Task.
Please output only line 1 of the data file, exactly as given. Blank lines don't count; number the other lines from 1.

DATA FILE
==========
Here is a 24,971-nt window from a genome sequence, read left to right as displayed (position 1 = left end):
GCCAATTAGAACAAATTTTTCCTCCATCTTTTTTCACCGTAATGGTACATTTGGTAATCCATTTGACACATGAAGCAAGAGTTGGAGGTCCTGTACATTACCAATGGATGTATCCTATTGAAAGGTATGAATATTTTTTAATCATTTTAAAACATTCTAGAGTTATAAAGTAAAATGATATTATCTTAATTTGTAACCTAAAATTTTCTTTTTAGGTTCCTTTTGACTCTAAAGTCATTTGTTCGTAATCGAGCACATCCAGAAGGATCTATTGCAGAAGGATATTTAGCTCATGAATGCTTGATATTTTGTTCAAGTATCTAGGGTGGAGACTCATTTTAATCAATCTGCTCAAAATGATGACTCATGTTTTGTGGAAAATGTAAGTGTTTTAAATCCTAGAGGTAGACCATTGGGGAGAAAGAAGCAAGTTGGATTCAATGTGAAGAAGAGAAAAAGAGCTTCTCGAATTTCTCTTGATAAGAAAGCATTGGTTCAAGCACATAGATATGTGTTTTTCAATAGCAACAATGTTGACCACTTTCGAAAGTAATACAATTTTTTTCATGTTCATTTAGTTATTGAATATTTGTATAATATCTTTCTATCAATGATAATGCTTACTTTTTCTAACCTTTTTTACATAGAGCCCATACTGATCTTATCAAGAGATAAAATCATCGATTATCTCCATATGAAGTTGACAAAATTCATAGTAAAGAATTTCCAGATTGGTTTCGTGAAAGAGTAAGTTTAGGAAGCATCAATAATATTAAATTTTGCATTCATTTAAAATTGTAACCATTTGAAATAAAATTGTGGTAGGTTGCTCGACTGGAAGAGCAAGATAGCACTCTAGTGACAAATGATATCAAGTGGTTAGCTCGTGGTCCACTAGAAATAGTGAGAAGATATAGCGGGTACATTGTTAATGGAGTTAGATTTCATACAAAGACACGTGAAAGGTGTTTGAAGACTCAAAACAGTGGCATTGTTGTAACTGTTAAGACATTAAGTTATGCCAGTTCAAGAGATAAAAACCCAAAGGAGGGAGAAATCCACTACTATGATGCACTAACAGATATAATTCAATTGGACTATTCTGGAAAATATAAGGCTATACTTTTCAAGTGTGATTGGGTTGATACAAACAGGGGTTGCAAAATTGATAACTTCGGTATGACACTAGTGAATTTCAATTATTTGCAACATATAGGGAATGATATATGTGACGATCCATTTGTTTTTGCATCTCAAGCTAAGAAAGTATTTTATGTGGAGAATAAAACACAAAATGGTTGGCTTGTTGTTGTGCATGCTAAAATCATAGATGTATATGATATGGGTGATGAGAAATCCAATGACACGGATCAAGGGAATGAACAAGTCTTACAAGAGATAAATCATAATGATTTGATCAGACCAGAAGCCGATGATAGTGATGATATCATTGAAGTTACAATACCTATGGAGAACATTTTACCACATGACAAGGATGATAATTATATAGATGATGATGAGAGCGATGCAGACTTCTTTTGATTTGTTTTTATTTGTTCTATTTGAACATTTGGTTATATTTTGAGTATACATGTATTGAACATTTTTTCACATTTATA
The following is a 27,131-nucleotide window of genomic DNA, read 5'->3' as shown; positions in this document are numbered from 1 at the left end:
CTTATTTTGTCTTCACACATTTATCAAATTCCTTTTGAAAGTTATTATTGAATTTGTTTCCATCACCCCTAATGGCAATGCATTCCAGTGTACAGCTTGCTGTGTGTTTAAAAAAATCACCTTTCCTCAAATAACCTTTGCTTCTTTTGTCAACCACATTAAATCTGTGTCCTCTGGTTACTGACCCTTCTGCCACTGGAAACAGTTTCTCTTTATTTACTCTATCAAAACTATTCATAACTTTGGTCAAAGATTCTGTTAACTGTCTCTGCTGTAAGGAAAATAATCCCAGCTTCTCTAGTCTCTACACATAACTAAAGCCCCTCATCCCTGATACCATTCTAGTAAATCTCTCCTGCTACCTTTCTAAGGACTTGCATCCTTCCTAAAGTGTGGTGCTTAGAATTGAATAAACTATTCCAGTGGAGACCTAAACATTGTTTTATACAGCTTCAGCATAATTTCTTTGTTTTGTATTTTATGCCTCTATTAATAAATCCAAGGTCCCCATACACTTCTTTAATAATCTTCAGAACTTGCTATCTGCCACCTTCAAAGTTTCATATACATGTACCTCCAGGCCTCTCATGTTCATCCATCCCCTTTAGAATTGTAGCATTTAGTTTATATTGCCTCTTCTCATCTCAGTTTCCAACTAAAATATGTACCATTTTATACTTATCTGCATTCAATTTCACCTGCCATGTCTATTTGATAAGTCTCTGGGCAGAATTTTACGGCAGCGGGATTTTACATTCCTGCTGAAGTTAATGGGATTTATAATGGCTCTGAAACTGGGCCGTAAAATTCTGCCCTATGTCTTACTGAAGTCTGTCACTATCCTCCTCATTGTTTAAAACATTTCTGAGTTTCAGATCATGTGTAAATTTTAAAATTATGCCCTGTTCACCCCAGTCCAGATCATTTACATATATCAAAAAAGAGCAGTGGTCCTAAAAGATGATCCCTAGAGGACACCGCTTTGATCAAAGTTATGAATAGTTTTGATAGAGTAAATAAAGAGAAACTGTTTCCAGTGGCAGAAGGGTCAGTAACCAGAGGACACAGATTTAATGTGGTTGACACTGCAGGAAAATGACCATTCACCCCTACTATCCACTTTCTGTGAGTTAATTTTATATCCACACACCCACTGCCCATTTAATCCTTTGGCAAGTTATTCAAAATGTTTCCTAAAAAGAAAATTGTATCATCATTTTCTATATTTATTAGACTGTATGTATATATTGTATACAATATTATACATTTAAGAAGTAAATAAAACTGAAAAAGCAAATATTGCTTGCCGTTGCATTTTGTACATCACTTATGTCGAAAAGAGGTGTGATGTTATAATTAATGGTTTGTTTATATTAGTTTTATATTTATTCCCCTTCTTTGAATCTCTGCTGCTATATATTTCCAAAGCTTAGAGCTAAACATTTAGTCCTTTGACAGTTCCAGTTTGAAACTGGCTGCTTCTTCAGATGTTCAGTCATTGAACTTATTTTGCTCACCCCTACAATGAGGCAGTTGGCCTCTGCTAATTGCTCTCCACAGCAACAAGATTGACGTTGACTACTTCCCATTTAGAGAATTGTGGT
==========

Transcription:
Here is a 24,971-nt window from a genome sequence, read left to right as displayed (position 1 = left end):